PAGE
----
Academic journal article Journal of International Affairs

Palestinians: The Land and the Law, an Inverse Relationship

Academic journal article Journal of International Affairs

Palestinians: The Land and the Law, an Inverse Relationship

Article excerpt


Prior to 1947, the Palestinians, who hoped one day to be part of a sovereign Arab Palestine, whether within Syria or as an independent state, were able to live in and move over their land freely. When they were displaced, it was almost always as a result of financial transactions (where land was bought and sold over their heads) or economic need (unemployment). Of course they had no political rights, but they maintained physical access to the land. Despite the encroachment of both the British and the Zionists, they were able to prosper in some parts of the country. (1)

Before the land was lost to them, physically in part, and politically in its entirety, Palestinians had the same type of deep attachment "to place" as other "traditional or semitraditional societies." (2) Their interest in the land was implicit, rather than obsessively verbalized, since they took it for granted as a place they had lived in for generations and which provided them with physical and symbolic sustenance. It was what the geographer Yi-Fu Tuan calls a "rootedness" characterized by its unself-conscious quality, and opposed to the "sense of place" requiring "distance between self and place." (3) And it was certainly not an attachment to the land as landscape, for that was a particularly Western phenomenon. W.J.T. Mitchell speaks ironically of the ethnocentric and self-justifying perceptions of colonialist Westerners, but his analysis of the Palestinian relation to the land prior to the 1947-48 nakba has a great deal of pertinence in that it is describing a situation in which indigenous people are both in and of the land:

   The primitive or aboriginal dweller on the land (literally, the
   "pagan" or "rustic" villager) is seen as part of the landscape, not
   as a self-consciously detached viewer who sees nature "for its own
   sake" as the Western observer does. In addition, the native dweller
   is seen as someone who fails to see the material wealth and value
   of the land, a value that is obvious to the Western observer. The
   failure of the native to exploit, develop and "improve" the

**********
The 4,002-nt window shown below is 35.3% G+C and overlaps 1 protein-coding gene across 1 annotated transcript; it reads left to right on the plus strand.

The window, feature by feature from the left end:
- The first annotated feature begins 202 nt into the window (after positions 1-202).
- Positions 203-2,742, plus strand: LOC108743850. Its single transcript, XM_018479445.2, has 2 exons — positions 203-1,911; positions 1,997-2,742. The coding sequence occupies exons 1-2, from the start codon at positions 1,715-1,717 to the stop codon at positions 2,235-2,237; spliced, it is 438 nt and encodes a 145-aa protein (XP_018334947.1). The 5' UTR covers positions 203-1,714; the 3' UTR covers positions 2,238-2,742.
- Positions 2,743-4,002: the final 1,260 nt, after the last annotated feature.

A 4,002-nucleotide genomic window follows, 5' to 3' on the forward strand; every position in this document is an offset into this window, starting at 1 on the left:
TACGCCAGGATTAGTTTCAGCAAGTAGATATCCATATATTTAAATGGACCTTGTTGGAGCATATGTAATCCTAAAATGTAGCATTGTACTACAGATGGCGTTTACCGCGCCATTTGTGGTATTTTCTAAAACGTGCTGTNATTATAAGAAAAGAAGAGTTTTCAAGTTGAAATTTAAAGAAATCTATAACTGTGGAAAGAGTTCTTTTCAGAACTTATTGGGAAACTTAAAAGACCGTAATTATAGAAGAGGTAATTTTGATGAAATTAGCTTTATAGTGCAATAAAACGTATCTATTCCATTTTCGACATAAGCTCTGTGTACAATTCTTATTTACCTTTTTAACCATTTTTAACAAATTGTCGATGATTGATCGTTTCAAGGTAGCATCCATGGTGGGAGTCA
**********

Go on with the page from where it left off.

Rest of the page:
landscape is, paradoxically, what makes it so valuable, so ripe for
   appropriation. The failure to exploit the land, its "undeveloped"
   character, also seems to confer a presumptive right of conquest and
   colonization on the Western observer, who comes armed both with
   weapons and arguments to underwrite the legitimacy of his
   appropriation of the land ... Landscape thus serves as an aesthetic
   alibi for conquest, a way of naturalizing imperial expansion, and
   even making it look "disinterested" in a Kantian sense. (4)

As historians have shown, the pre-history of contemporary Palestinian identity can be found in the particular configuration of the maqamat, or holy shrines, that peppered the territory and defined the particular form of religiosity of Palestinian mountain dwellers as well as plains people, in which attachment to a particular place within the countryside was central. Each village, or at the very least each district, had a saint (wali) who protected the villagers. The wall's name was always invoked during prolonged absences from home. (5)

The coherence of the Palestinian land, expressed economically, socially, and culturally, had made it possible and logical in the 19th century for the European powers, in the course of their maneuvers over the Eastern Question in 1840, to offer the Egyptian ruler Muhammad All control over the so-called "pashalik of Acre," with borders that have since become universally familiar, since "for the first time" five European powers had "defined the contours of that which would in the twentieth century become mandatory Palestine." (6)

In other words, while the Palestinians cared very much about their land and had done so for generations, they were entirely "in-and-of" it and thus largely unself-conscious about it until the nakba, when everything changed. …

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